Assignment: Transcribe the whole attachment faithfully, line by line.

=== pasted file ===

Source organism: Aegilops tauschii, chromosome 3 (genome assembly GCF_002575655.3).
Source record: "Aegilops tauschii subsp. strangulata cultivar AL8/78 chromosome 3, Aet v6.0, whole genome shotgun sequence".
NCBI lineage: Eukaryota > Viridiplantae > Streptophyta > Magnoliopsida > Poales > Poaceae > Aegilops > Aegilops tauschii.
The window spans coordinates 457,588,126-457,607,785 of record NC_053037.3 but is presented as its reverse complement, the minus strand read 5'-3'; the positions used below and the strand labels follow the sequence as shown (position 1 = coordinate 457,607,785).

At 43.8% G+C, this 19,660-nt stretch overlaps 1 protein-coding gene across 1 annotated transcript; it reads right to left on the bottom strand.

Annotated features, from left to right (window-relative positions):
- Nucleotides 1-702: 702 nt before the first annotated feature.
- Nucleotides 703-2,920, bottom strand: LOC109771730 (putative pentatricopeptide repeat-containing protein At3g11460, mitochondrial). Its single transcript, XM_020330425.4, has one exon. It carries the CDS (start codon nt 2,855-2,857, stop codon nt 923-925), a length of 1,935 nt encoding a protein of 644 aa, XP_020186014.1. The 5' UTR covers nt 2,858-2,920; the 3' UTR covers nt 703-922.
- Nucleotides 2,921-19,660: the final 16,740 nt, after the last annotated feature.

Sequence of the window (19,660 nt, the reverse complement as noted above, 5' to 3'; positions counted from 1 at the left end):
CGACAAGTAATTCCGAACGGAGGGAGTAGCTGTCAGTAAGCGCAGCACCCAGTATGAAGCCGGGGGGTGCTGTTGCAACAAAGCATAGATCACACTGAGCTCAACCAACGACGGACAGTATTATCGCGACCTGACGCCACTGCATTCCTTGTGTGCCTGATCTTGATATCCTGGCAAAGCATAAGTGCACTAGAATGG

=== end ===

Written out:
Source organism: Aegilops tauschii, chromosome 3 (genome assembly GCF_002575655.3).
Source record: "Aegilops tauschii subsp. strangulata cultivar AL8/78 chromosome 3, Aet v6.0, whole genome shotgun sequence".
NCBI lineage: Eukaryota > Viridiplantae > Streptophyta > Magnoliopsida > Poales > Poaceae > Aegilops > Aegilops tauschii.
The window spans coordinates 457,588,126-457,607,785 of record NC_053037.3 but is presented as its reverse complement, the minus strand read 5'-3'; the positions used below and the strand labels follow the sequence as shown (position 1 = coordinate 457,607,785).

At 43.8% G+C, this 19,660-nt stretch overlaps 1 protein-coding gene across 1 annotated transcript; it reads right to left on the bottom strand.

Annotated features, from left to right (window-relative positions):
- Nucleotides 1-702: 702 nt before the first annotated feature.
- Nucleotides 703-2,920, bottom strand: LOC109771730 (putative pentatricopeptide repeat-containing protein At3g11460, mitochondrial). Its single transcript, XM_020330425.4, has one exon. It carries the CDS (start codon nt 2,855-2,857, stop codon nt 923-925), a length of 1,935 nt encoding a protein of 644 aa, XP_020186014.1. The 5' UTR covers nt 2,858-2,920; the 3' UTR covers nt 703-922.
- Nucleotides 2,921-19,660: the final 16,740 nt, after the last annotated feature.

Sequence of the window (19,660 nt, the reverse complement as noted above, 5' to 3'; positions counted from 1 at the left end):
CGACAAGTAATTCCGAACGGAGGGAGTAGCTGTCAGTAAGCGCAGCACCCAGTATGAAGCCGGGGGGTGCTGTTGCAACAAAGCATAGATCACACTGAGCTCAACCAACGACGGACAGTATTATCGCGACCTGACGCCACTGCATTCCTTGTGTGCCTGATCTTGATATCCTGGCAAAGCATAAGTGCACTAGAATGG